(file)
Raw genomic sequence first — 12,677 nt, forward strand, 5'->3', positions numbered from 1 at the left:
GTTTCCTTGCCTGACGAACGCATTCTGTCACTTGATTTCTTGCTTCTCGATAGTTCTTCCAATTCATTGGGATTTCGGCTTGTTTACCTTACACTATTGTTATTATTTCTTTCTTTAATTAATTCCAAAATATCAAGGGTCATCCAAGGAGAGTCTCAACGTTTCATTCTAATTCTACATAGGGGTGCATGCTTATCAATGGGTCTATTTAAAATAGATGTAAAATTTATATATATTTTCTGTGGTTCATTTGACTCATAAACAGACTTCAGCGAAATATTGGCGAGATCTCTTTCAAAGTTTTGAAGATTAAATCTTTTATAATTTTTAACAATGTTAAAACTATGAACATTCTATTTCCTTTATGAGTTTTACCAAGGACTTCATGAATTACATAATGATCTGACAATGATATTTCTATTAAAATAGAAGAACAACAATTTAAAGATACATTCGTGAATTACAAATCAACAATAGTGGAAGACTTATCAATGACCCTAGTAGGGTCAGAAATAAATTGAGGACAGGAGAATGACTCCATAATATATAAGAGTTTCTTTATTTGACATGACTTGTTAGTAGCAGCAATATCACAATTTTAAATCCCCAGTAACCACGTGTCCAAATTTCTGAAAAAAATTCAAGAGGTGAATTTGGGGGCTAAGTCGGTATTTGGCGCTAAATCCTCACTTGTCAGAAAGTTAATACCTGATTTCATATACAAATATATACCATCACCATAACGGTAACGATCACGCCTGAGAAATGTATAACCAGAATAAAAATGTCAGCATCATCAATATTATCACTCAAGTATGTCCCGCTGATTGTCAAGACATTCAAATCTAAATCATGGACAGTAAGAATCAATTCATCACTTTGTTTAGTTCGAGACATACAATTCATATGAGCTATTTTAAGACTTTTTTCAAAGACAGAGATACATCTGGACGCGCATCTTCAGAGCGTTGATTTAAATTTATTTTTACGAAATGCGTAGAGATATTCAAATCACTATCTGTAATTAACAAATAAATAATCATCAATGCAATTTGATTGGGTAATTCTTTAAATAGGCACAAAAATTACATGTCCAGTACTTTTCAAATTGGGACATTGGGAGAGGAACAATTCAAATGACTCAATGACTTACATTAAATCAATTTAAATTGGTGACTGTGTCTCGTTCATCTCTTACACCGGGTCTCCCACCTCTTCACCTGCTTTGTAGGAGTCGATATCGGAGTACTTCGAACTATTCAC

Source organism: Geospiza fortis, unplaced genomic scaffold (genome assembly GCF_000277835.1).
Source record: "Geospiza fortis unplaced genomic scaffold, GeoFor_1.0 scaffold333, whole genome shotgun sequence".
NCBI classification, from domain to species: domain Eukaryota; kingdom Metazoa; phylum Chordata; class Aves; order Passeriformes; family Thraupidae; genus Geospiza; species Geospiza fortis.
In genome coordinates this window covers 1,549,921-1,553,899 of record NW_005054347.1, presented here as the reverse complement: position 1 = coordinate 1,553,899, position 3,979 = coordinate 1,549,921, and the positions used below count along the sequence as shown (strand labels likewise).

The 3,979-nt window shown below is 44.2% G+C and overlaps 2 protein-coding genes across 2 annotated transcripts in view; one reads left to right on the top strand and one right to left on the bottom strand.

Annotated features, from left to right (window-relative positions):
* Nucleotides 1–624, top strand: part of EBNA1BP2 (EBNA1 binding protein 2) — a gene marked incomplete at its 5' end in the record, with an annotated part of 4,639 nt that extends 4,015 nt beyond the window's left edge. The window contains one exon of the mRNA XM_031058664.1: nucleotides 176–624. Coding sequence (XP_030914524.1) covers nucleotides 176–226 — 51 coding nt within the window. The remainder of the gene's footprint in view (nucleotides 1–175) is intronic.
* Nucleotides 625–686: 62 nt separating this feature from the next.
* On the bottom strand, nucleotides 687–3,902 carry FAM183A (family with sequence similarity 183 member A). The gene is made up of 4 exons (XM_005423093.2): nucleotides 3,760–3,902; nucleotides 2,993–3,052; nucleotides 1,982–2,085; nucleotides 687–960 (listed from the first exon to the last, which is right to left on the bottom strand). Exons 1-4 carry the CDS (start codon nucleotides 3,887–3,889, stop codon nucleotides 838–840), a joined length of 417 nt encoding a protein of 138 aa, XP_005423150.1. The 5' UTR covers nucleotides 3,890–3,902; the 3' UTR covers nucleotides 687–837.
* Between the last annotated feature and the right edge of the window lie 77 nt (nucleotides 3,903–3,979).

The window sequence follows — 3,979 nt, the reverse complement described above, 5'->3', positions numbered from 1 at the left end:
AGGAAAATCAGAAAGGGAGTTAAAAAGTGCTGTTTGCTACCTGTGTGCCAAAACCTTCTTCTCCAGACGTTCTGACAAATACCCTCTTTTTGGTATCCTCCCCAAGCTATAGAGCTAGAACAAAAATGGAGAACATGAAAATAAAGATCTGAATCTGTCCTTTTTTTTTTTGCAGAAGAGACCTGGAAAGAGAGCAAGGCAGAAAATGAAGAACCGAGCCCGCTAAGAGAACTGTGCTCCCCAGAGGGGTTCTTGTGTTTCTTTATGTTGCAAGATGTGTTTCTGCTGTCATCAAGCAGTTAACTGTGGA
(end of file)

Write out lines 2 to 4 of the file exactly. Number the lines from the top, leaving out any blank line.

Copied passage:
GTTTCCTTGCCTGACGAACGCATTCTGTCACTTGATTTCTTGCTTCTCGATAGTTCTTCCAATTCATTGGGATTTCGGCTTGTTTACCTTACACTATTGTTATTATTTCTTTCTTTAATTAATTCCAAAATATCAAGGGTCATCCAAGGAGAGTCTCAACGTTTCATTCTAATTCTACATAGGGGTGCATGCTTATCAATGGGTCTATTTAAAATAGATGTAAAATTTATATATATTTTCTGTGGTTCATTTGACTCATAAACAGACTTCAGCGAAATATTGGCGAGATCTCTTTCAAAGTTTTGAAGATTAAATCTTTTATAATTTTTAACAATGTTAAAACTATGAACATTCTATTTCCTTTATGAGTTTTACCAAGGACTTCATGAATTACATAATGATCTGACAATGATATTTCTATTAAAATAGAAGAACAACAATTTAAAGATACATTCGTGAATTACAAATCAACAATAGTGGAAGACTTATCAATGACCCTAGTAGGGTCAGAAATAAATTGAGGACAGGAGAATGACTCCATAATATATAAGAGTTTCTTTATTTGACATGACTTGTTAGTAGCAGCAATATCACAATTTTAAATCCCCAGTAACCACGTGTCCAAATTTCTGAAAAAAATTCAAGAGGTGAATTTGGGGGCTAAGTCGGTATTTGGCGCTAAATCCTCACTTGTCAGAAAGTTAATACCTGATTTCATATACAAATATATACCATCACCATAACGGTAACGATCACGCCTGAGAAATGTATAACCAGAATAAAAATGTCAGCATCATCAATATTATCACTCAAGTATGTCCCGCTGATTGTCAAGACATTCAAATCTAAATCATGGACAGTAAGAATCAATTCATCACTTTGTTTAGTTCGAGACATACAATTCATATGAGCTATTTTAAGACTTTTTTCAAAGACAGAGATACATCTGGACGCGCATCTTCAGAGCGTTGATTTAAATTTATTTTTACGAAATGCGTAGAGATATTCAAATCACTATCTGTAATTAACAAATAAATAATCATCAATGCAATTTGATTGGGTAATTCTTTAAATAGGCACAAAAATTACATGTCCAGTACTTTTCAAATTGGGACATTGGGAGAGGAACAATTCAAATGACTCAATGACTTACATTAAATCAATTTAAATTGGTGACTGTGTCTCGTTCATCTCTTACACCGGGTCTCCCACCTCTTCACCTGCTTTGTAGGAGTCGATATCGGAGTACTTCGAACTATTCAC

Source organism: Geospiza fortis, unplaced genomic scaffold (genome assembly GCF_000277835.1).
Source record: "Geospiza fortis unplaced genomic scaffold, GeoFor_1.0 scaffold333, whole genome shotgun sequence".